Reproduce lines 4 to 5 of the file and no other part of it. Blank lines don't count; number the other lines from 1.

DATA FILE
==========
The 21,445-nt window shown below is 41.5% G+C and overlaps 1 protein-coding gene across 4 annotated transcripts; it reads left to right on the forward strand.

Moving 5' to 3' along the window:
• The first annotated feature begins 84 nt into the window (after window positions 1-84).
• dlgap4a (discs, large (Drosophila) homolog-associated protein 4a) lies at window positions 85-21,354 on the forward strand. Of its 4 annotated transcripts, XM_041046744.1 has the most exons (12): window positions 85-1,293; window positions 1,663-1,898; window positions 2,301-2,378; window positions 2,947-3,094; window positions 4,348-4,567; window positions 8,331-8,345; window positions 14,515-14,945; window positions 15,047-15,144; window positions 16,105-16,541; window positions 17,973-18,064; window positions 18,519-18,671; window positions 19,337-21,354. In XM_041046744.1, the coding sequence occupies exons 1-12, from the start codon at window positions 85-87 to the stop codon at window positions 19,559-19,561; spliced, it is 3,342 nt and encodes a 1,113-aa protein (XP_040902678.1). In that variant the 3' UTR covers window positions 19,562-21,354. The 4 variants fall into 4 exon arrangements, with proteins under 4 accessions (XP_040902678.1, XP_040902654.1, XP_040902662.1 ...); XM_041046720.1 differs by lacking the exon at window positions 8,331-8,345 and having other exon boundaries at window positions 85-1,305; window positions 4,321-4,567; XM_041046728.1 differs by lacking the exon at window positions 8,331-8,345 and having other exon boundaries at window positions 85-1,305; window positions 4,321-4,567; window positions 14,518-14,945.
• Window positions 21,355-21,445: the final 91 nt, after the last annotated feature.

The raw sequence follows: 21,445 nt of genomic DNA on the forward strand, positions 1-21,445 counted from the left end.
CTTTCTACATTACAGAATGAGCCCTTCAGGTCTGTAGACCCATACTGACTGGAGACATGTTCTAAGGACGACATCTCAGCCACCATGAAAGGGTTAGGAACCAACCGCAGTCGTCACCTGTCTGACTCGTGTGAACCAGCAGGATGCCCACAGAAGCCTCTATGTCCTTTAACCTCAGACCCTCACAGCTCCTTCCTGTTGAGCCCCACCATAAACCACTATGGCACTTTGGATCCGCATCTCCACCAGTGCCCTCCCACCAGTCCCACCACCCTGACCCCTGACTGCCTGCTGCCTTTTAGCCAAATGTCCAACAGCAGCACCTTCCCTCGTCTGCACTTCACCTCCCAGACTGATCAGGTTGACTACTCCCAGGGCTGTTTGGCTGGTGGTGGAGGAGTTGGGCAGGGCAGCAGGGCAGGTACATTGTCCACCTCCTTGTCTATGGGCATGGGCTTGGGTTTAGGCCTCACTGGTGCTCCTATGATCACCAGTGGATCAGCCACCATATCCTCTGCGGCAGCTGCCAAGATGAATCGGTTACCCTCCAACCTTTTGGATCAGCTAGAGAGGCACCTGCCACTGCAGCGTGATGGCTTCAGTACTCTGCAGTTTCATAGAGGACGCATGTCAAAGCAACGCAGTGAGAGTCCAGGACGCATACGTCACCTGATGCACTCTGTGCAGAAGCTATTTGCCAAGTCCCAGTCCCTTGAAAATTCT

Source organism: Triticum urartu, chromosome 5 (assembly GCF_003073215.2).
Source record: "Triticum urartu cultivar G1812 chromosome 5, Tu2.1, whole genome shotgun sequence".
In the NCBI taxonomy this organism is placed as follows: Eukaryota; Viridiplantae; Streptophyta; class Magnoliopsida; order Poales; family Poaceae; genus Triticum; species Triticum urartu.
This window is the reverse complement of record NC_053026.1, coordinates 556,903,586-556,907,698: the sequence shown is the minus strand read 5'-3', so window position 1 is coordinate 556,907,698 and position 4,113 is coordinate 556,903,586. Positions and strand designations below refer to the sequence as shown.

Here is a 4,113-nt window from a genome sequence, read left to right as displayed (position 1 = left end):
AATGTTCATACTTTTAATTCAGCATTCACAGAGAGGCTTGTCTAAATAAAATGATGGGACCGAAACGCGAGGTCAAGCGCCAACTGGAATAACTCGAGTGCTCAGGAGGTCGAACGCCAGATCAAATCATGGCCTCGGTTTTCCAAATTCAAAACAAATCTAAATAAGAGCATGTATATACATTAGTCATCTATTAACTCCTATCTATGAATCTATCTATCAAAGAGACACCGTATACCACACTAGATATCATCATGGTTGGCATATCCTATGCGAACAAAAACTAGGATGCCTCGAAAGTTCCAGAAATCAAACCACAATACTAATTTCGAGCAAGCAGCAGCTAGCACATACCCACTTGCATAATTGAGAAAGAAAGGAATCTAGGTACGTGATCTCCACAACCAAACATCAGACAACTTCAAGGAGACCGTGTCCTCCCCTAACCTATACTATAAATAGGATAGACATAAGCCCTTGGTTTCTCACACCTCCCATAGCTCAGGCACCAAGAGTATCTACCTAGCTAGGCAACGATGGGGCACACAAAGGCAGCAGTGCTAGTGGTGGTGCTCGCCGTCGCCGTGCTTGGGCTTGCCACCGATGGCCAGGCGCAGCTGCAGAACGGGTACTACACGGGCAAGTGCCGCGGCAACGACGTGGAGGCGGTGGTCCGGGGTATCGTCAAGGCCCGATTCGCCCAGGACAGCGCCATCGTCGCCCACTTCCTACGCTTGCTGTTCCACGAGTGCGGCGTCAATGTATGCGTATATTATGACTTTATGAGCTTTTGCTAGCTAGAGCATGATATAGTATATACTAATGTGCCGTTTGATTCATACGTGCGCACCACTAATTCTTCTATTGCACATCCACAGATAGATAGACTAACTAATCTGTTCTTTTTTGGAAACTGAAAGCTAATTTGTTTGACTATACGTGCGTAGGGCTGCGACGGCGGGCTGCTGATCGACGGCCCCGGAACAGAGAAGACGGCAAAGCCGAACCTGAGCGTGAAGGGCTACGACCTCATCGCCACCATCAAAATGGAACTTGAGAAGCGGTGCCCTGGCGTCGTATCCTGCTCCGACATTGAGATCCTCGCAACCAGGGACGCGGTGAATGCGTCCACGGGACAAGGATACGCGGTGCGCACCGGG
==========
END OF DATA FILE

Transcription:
• dlgap4a (discs, large (Drosophila) homolog-associated protein 4a) lies at window positions 85-21,354 on the forward strand. Of its 4 annotated transcripts, XM_041046744.1 has the most exons (12): window positions 85-1,293; window positions 1,663-1,898; window positions 2,301-2,378; window positions 2,947-3,094; window positions 4,348-4,567; window positions 8,331-8,345; window positions 14,515-14,945; window positions 15,047-15,144; window positions 16,105-16,541; window positions 17,973-18,064; window positions 18,519-18,671; window positions 19,337-21,354. In XM_041046744.1, the coding sequence occupies exons 1-12, from the start codon at window positions 85-87 to the stop codon at window positions 19,559-19,561; spliced, it is 3,342 nt and encodes a 1,113-aa protein (XP_040902678.1). In that variant the 3' UTR covers window positions 19,562-21,354. The 4 variants fall into 4 exon arrangements, with proteins under 4 accessions (XP_040902678.1, XP_040902654.1, XP_040902662.1 ...); XM_041046720.1 differs by lacking the exon at window positions 8,331-8,345 and having other exon boundaries at window positions 85-1,305; window positions 4,321-4,567; XM_041046728.1 differs by lacking the exon at window positions 8,331-8,345 and having other exon boundaries at window positions 85-1,305; window positions 4,321-4,567; window positions 14,518-14,945.
• Window positions 21,355-21,445: the final 91 nt, after the last annotated feature.